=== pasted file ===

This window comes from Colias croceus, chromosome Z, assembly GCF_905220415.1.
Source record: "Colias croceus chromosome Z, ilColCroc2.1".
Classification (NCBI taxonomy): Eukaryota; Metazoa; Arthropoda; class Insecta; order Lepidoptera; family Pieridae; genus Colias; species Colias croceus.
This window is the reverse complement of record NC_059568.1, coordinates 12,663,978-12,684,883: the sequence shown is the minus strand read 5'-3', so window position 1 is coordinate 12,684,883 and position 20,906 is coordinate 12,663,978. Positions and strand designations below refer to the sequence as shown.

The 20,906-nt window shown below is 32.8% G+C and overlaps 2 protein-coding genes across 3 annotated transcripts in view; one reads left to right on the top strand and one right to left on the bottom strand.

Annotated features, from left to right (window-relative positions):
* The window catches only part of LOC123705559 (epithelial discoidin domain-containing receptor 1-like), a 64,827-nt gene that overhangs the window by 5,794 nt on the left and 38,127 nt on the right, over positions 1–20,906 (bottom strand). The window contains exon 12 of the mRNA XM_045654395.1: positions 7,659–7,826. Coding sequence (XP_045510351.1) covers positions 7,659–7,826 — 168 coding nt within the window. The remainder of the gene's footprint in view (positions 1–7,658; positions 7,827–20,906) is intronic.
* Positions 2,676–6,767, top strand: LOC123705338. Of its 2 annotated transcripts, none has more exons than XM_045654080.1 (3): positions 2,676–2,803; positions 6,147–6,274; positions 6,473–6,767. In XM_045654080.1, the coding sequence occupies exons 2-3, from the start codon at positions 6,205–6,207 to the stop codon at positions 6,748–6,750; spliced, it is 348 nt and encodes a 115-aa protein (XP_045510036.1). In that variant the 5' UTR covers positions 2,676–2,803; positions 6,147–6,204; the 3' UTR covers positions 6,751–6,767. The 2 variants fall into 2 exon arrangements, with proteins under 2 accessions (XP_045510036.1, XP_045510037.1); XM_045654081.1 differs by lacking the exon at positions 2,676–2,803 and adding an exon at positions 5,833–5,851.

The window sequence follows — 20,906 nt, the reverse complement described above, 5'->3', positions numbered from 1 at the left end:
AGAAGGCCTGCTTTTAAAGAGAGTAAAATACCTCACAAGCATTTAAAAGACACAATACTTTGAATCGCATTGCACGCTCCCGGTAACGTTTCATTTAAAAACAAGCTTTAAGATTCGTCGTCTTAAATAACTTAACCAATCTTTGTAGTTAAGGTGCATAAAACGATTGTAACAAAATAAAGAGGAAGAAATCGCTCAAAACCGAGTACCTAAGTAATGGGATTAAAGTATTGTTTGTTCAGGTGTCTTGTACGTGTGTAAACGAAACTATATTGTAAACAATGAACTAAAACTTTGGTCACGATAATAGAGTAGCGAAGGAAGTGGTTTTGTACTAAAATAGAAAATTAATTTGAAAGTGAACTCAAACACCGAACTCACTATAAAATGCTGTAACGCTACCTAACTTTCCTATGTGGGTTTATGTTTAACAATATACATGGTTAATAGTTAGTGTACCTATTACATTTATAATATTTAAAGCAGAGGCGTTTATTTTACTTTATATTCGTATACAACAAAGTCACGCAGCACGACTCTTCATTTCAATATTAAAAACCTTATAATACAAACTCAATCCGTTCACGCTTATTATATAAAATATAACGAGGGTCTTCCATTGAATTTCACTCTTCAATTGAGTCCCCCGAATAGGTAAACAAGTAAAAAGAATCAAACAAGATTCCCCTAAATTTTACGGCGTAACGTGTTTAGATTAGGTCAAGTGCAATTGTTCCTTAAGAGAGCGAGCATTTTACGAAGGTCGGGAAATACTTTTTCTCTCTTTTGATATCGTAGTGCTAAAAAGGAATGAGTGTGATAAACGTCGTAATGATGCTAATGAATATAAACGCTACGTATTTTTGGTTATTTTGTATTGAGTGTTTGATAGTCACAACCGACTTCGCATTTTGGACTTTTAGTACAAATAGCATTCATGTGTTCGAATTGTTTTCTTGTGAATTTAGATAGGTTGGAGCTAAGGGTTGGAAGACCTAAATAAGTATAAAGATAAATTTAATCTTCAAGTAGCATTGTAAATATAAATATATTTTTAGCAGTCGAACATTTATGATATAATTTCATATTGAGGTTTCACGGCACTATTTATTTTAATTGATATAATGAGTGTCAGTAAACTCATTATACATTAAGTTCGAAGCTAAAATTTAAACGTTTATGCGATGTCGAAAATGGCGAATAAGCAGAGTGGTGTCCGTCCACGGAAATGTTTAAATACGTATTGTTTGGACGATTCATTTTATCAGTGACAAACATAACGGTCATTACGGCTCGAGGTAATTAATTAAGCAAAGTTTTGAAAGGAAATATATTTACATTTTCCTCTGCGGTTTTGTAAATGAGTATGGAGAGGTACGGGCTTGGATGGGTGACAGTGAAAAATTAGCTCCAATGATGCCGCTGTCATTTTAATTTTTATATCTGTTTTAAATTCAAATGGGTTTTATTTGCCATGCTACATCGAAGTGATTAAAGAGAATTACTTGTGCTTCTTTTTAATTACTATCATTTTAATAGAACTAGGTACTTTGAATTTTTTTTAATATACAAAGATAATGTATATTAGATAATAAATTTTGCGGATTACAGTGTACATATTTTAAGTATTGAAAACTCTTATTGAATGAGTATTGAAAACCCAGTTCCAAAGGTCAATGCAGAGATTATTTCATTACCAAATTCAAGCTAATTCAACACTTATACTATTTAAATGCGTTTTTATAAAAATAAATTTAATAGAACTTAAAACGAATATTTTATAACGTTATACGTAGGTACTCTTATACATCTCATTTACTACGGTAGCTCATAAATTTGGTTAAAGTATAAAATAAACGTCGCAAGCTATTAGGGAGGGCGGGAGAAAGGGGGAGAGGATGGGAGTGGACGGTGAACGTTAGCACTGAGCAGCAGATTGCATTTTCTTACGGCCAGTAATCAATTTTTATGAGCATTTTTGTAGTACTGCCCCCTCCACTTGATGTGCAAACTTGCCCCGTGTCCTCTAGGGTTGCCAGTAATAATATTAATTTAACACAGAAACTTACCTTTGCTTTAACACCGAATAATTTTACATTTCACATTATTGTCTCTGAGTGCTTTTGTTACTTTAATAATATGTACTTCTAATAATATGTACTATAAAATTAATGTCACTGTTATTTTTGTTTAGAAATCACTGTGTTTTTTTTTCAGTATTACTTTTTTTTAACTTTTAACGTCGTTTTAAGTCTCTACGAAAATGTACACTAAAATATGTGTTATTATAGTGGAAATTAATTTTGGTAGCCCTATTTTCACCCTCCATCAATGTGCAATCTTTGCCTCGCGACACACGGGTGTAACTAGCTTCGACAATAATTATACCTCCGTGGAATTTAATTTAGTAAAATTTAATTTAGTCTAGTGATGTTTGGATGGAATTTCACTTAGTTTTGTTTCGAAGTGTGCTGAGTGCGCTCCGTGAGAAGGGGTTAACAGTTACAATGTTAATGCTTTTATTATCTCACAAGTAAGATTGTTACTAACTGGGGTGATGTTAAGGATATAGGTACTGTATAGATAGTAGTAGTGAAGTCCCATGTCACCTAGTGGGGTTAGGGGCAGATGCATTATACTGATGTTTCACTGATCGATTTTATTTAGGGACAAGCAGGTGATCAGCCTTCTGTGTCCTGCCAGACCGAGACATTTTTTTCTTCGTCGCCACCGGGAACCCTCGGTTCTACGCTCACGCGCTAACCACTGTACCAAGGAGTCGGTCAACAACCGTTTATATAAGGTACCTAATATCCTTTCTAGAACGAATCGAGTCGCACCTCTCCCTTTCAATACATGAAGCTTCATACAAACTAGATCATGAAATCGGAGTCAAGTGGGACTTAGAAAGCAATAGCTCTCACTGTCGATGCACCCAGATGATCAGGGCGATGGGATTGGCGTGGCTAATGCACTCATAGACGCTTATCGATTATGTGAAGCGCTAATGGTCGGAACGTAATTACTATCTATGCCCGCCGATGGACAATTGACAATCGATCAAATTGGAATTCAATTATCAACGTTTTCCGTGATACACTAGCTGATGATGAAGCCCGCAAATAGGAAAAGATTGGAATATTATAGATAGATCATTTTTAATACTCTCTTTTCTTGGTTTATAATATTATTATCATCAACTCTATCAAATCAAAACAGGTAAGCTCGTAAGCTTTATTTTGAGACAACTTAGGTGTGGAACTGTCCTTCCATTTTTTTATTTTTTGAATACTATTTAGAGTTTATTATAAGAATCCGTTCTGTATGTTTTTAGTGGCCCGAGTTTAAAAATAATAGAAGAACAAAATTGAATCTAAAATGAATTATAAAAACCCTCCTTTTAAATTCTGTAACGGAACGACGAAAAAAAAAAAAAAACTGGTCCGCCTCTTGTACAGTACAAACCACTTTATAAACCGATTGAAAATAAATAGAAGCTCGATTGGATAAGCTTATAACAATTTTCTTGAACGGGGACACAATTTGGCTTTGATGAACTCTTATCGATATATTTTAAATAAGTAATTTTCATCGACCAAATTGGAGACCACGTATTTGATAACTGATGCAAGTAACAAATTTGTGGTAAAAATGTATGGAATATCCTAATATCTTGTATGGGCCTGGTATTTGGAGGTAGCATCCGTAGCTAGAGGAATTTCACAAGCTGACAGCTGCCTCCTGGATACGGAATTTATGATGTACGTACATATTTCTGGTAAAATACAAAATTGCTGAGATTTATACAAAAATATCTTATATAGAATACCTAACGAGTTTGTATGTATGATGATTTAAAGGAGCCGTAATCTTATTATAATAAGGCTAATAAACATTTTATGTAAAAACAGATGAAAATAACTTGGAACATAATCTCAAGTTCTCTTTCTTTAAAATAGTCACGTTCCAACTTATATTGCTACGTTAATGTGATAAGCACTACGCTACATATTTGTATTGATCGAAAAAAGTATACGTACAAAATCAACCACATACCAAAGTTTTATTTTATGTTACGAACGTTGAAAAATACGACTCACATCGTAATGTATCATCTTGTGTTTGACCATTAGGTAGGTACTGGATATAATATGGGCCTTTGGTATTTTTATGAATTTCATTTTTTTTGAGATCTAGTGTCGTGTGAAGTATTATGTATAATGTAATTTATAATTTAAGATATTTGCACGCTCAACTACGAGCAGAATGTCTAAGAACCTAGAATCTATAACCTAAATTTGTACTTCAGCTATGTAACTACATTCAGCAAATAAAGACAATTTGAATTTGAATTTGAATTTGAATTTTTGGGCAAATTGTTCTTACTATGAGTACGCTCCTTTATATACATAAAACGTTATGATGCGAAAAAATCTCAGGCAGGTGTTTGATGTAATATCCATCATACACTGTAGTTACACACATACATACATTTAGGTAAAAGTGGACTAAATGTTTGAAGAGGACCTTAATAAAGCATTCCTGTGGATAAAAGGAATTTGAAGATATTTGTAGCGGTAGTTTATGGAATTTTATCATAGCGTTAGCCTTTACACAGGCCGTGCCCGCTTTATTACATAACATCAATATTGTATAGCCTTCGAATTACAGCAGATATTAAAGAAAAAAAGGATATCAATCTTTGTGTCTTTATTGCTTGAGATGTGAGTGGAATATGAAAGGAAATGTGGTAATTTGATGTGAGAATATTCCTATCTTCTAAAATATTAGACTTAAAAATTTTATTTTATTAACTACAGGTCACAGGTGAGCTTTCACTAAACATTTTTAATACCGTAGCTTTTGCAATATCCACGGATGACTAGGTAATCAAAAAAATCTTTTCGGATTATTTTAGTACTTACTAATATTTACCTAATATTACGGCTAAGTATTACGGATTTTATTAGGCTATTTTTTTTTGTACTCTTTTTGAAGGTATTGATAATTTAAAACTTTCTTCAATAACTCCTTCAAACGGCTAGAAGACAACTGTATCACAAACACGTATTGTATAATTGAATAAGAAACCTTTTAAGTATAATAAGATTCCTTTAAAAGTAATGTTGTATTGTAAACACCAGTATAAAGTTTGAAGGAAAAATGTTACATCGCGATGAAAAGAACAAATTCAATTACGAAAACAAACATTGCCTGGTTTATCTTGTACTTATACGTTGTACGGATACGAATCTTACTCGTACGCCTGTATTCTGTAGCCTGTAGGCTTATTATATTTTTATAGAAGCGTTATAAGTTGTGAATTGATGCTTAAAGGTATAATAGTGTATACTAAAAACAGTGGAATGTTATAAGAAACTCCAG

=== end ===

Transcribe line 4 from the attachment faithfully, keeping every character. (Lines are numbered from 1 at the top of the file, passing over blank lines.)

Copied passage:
This window is the reverse complement of record NC_059568.1, coordinates 12,663,978-12,684,883: the sequence shown is the minus strand read 5'-3', so window position 1 is coordinate 12,684,883 and position 20,906 is coordinate 12,663,978. Positions and strand designations below refer to the sequence as shown.